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Training Humans 

Dog obedience classes have basic rules. Sylvia shows why humans ought to follow them

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You've got the cutest little Labradoodle. You just love that dog. Sometimes, with her tail wagging and her big eyes following your every move, you just wish you could talk to her.

What if you could? (You might be surprised by what she thinks of cats.)

Sylvia — a play about a man, his wife and his dog — just might be the wish-fulfillment romantic comedy you’ve been waiting for. Because in A.R. Gurney’s comedy, the dog is played by a woman. And she lets Greg and Kate know exactly what she thinks of them.

What Sylvia (played by Beth Carey) lets Greg and Kate (Bill Forant and Anne Mitchell) know is that there’s a lot of stuff that humans and dogs can learn from one another.

Show your affections. Kate doesn’t want a dog. The kids are grown, she and Greg have moved to a Manhattan apartment, she has a new career. But the moment Sylvia meets Kate, she immediately says, “Hi. I like you. I think I like you.” (Just like Dug, the talking dog in Up.) Dogs are upfront with their affections.

Wag more, bark less.

Greg’s tired of his financial job. He’s tired of his boss’s demands and “the bustle of the daytime world.” He wants a new challenge. He wants to feel more connected — to other people, to the natural world. As Carey says, “Sylvia helps Greg to be more real, and not work at a job that you hate, and get a job that’s in tune with your life, and be yourself — your real self — with your spouse.”

Dogs are smarter than you think. Director Brooke Kiener emphasizes that while Carey’s Sylvia “still scratches her fleas, fetches a ball, and rolls over for a belly scratch,” her characterization won’t be doggy-excessive. There’s a lot of “dignity and wisdom” in Sylvia, Kiener says, which “is better served by a performance that appears more human than canine.”

Play nicely. Sylvia, being half-poodle, likes getting all gussied up. She’ll be sweet and loving until she spies a cat. (Usually, at that point, some F- bombs are launched. She really, really doesn’t like cats.)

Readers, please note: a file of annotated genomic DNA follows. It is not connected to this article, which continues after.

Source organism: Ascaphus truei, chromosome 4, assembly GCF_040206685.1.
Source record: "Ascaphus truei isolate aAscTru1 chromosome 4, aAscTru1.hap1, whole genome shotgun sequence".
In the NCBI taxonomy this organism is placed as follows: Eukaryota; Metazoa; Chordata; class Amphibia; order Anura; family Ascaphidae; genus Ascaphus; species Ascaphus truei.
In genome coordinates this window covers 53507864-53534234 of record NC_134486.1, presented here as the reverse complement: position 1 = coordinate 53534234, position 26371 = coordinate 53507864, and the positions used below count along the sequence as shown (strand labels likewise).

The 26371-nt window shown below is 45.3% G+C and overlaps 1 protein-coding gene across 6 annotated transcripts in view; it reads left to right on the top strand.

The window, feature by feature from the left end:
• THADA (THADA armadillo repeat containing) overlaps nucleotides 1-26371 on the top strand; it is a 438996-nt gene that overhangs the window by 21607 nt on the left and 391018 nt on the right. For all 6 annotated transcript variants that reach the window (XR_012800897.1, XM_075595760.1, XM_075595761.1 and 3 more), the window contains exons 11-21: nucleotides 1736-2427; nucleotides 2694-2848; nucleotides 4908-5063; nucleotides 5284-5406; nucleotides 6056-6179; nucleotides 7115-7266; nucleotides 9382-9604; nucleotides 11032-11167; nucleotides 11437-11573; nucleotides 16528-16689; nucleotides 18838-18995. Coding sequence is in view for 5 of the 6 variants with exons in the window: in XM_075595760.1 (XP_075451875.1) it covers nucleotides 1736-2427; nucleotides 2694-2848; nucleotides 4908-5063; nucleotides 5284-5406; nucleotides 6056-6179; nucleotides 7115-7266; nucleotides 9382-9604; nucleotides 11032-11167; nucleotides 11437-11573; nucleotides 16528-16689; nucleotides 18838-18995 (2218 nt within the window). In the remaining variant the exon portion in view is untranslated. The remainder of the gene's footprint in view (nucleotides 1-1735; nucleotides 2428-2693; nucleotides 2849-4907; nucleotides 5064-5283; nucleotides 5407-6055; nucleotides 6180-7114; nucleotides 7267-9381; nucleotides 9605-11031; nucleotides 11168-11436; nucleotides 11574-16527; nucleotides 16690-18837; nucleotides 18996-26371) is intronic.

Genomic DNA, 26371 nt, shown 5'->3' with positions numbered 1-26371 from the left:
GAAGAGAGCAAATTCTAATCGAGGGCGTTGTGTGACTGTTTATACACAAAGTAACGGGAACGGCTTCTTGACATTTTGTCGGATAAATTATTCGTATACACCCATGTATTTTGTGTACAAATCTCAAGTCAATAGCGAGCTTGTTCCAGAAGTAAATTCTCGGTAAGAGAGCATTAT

Follow your heart. Greg comes to realize how often Sylvia triggers some kind of instinct in him: how to slow down and enjoy life, how to assert himself in front of his boss.

Dogs don’t consult with others before making a decision; they don’t second-guess themselves. No sniffing crotches. This should go without saying.

Stay off the couch. Kate insists on this; Sylvia flagrantly disregards it. It’s a real bone of contention (humor!) between them.

Remain focused. Carey — who studied her own dog while preparing to play Sylvia — has learned that “dogs really have just one focus, as opposed to trying always to multi-task and letting your attention be divided.”

Be spontaneous. Mitchell says that Sylvia teaches her own character, Kate, that love is about acceptance and sharing — “and she gives Kate a bit of levity. Because Kate is the kind of woman who says, ‘This is what my life will be like. That’s not my vision, that’s not part of my plan.’ But sometimes the little surprises are the best part.”

Dogs surprise us all the time — with their tricks and their playfulness. And when we come home, there they are, waiting patiently by the door, wagging their tails.

Full of rage for those freakin’ cats.

Sylvia will lick your face at the Civic’s Studio Theater, Howard St. and Dean Ave., from Jan. 29-Feb. 21, on Thursdays-Saturdays at 7:30 pm and Sundays at 2 pm. (No show on Super Bowl Sunday, Feb. 7.) Tickets: $16; $8, students. Visit or call 325-2507.

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